At the beginning of class today, I gazed upon the screen that read “The Big Bang Theory and Origin of the Universe” and I immediately thought about the vast knowledge and information regarding such phenomenon’s and how I did not really know anything about them. The more I thought, the quicker I came to realize that I in fact do not know anything about the Big Bang or the origin or the Universe. Baffled, I sat prepared to listen to a conversation from our guest, Professor Kocevski whom apparently had an extensive, yet impressive, background in the world of astronomy and physics. As a psychology major with previous experience in the natural sciences, I felt ready to approach a theory that seemed so concrete yet so abstract.

While listening to the lecture, certain words and concepts were new but nevertheless confusing. Initially I found myself jotting down big words and their definitions and then I came to realize that that was not at all helpful because I was missing the big picture Professor Kocevski was drawing. As the lecture continued, I began noticing a trend and pattern in what he was saying. Yes, he enlightened us about this explosion of matter that to this day is expanding and how all of the stars and galaxies we know about today came from this explosion (i.e. Big Bang Theory) but subliminally underscored the importance of time and perception. Although I have very little knowledge on the topic, concluding that understanding time and perception was crucial to realizing the impact it has on debates such as the Big Bang Theory.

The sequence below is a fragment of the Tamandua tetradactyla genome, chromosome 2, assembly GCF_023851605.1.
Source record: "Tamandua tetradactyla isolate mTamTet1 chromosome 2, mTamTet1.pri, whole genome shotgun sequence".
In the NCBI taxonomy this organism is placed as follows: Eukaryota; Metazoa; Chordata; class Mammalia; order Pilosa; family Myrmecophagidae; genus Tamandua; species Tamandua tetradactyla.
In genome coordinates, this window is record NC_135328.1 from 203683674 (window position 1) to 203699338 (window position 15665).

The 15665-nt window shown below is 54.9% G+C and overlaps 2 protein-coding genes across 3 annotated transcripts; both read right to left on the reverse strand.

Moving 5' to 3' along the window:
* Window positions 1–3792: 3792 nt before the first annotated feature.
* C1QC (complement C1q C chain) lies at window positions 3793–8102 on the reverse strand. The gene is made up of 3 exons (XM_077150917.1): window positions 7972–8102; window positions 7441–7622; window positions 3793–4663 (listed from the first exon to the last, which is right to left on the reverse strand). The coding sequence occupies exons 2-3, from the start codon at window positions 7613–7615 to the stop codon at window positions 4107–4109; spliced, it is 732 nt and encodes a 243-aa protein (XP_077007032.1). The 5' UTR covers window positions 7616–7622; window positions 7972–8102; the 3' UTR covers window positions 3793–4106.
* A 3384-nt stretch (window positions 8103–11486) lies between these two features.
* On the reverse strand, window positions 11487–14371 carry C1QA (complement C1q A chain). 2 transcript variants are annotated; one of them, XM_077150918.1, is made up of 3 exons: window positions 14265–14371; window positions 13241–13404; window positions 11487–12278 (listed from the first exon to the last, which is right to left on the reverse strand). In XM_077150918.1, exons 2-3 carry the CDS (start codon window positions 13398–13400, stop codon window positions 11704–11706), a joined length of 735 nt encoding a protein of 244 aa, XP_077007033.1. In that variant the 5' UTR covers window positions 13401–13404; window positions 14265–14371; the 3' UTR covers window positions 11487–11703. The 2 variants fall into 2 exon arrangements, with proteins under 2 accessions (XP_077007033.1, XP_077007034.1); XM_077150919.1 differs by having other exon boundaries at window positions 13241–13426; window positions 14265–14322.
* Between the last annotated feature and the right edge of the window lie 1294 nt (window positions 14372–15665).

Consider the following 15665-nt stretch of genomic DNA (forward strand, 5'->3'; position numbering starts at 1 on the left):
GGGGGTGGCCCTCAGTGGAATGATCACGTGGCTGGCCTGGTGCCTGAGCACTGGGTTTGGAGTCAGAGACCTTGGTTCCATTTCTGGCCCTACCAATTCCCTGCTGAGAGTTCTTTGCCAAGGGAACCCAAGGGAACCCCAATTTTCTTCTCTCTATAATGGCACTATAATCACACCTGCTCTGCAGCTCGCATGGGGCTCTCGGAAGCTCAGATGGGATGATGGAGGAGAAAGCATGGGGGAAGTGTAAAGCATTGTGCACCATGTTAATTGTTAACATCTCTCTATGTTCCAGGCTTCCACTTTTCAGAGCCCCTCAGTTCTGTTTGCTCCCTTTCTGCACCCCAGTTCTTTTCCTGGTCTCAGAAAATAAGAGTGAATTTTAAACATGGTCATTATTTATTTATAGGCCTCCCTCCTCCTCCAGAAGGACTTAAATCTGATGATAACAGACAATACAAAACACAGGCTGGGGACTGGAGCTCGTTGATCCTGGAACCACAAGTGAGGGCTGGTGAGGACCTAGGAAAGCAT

Time and distance of objects relative to each other was often the core of theories that Professor Kocevski presented as potential rationalizations of the beginning of the Universe. While describing the evolutionary manner of the Universes’ formation in order to describe its “origin”, it was evident that time and change does happen within or beyond physical notion. He digressed to converse about the theories that didn’t quite seem to support the idea of an origin or boundary for expansion. Among these were theories like the No Boundary Theory proposed by Stephen Hawking in which he believed that although you may think you have reached a point or boundary, when you proceed further, there continues to be other things similar to what existed before this “point” or “boundary”. Another interesting concept regarding time and perception was the impact distance has on the way we see, hear, or feel things. Take for example the Doppler shift that accounts for the wavelength change caused by our position in relation to an object or sound. This, once again, underscores the importance of understanding the interconnectedness of relativity, time, and distance.

Essentially, what I mostly drew from this lecture was the idea that, in a way, there is no absolute measure of time. Interestingly, as much background and scientific evidence was given about the theory and supporting evidence, there was always a subliminal hint of the science ambiguity and abstract nature of science. Before, hearing people calling time a social construct made little sense to me. Now, I feel more comfortably describing it as a socially constructed phenomenon where things such as distance, speed, and objects are a function of time.